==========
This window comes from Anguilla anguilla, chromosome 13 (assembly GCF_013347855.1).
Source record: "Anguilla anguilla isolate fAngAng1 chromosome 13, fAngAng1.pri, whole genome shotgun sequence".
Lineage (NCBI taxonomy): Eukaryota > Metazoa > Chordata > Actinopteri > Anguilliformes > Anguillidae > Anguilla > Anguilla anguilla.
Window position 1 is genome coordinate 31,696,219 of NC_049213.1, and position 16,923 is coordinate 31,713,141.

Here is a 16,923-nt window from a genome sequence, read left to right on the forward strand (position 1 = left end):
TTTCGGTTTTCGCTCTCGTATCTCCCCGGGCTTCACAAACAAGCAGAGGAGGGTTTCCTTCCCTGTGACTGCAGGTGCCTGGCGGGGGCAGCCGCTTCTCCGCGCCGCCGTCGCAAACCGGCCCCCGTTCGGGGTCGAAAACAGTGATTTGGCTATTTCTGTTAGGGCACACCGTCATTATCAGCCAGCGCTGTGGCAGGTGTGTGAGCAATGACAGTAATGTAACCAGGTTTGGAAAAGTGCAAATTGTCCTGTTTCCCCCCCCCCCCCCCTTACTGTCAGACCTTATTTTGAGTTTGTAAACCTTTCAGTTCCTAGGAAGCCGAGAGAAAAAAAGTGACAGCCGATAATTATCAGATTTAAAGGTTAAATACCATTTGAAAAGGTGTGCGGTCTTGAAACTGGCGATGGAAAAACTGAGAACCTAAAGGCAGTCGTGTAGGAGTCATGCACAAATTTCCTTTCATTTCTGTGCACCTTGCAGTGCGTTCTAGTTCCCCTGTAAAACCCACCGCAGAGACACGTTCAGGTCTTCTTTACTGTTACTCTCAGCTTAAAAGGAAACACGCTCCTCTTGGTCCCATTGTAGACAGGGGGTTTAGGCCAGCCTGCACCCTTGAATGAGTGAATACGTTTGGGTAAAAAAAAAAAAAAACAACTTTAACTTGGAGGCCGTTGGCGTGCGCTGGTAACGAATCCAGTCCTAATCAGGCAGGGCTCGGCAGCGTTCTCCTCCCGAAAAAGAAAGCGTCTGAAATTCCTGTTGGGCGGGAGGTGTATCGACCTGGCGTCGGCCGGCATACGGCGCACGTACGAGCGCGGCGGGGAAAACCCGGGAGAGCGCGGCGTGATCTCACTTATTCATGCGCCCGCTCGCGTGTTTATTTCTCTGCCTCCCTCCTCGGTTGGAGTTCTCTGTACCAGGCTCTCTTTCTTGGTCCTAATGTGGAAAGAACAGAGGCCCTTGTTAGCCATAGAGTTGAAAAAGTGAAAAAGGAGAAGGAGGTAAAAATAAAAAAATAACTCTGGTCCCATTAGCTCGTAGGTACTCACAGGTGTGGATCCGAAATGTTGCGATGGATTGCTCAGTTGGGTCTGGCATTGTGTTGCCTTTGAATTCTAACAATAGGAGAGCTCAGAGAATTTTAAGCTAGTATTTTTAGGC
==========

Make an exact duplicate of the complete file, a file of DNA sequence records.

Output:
This window comes from Anguilla anguilla, chromosome 13 (assembly GCF_013347855.1).
Source record: "Anguilla anguilla isolate fAngAng1 chromosome 13, fAngAng1.pri, whole genome shotgun sequence".
Lineage (NCBI taxonomy): Eukaryota > Metazoa > Chordata > Actinopteri > Anguilliformes > Anguillidae > Anguilla > Anguilla anguilla.
Window position 1 is genome coordinate 31,696,219 of NC_049213.1, and position 16,923 is coordinate 31,713,141.

Here is a 16,923-nt window from a genome sequence, read left to right on the forward strand (position 1 = left end):
TTTCGGTTTTCGCTCTCGTATCTCCCCGGGCTTCACAAACAAGCAGAGGAGGGTTTCCTTCCCTGTGACTGCAGGTGCCTGGCGGGGGCAGCCGCTTCTCCGCGCCGCCGTCGCAAACCGGCCCCCGTTCGGGGTCGAAAACAGTGATTTGGCTATTTCTGTTAGGGCACACCGTCATTATCAGCCAGCGCTGTGGCAGGTGTGTGAGCAATGACAGTAATGTAACCAGGTTTGGAAAAGTGCAAATTGTCCTGTTTCCCCCCCCCCCCCCCTTACTGTCAGACCTTATTTTGAGTTTGTAAACCTTTCAGTTCCTAGGAAGCCGAGAGAAAAAAAGTGACAGCCGATAATTATCAGATTTAAAGGTTAAATACCATTTGAAAAGGTGTGCGGTCTTGAAACTGGCGATGGAAAAACTGAGAACCTAAAGGCAGTCGTGTAGGAGTCATGCACAAATTTCCTTTCATTTCTGTGCACCTTGCAGTGCGTTCTAGTTCCCCTGTAAAACCCACCGCAGAGACACGTTCAGGTCTTCTTTACTGTTACTCTCAGCTTAAAAGGAAACACGCTCCTCTTGGTCCCATTGTAGACAGGGGGTTTAGGCCAGCCTGCACCCTTGAATGAGTGAATACGTTTGGGTAAAAAAAAAAAAAAACAACTTTAACTTGGAGGCCGTTGGCGTGCGCTGGTAACGAATCCAGTCCTAATCAGGCAGGGCTCGGCAGCGTTCTCCTCCCGAAAAAGAAAGCGTCTGAAATTCCTGTTGGGCGGGAGGTGTATCGACCTGGCGTCGGCCGGCATACGGCGCACGTACGAGCGCGGCGGGGAAAACCCGGGAGAGCGCGGCGTGATCTCACTTATTCATGCGCCCGCTCGCGTGTTTATTTCTCTGCCTCCCTCCTCGGTTGGAGTTCTCTGTACCAGGCTCTCTTTCTTGGTCCTAATGTGGAAAGAACAGAGGCCCTTGTTAGCCATAGAGTTGAAAAAGTGAAAAAGGAGAAGGAGGTAAAAATAAAAAAATAACTCTGGTCCCATTAGCTCGTAGGTACTCACAGGTGTGGATCCGAAATGTTGCGATGGATTGCTCAGTTGGGTCTGGCATTGTGTTGCCTTTGAATTCTAACAATAGGAGAGCTCAGAGAATTTTAAGCTAGTATTTTTAGGC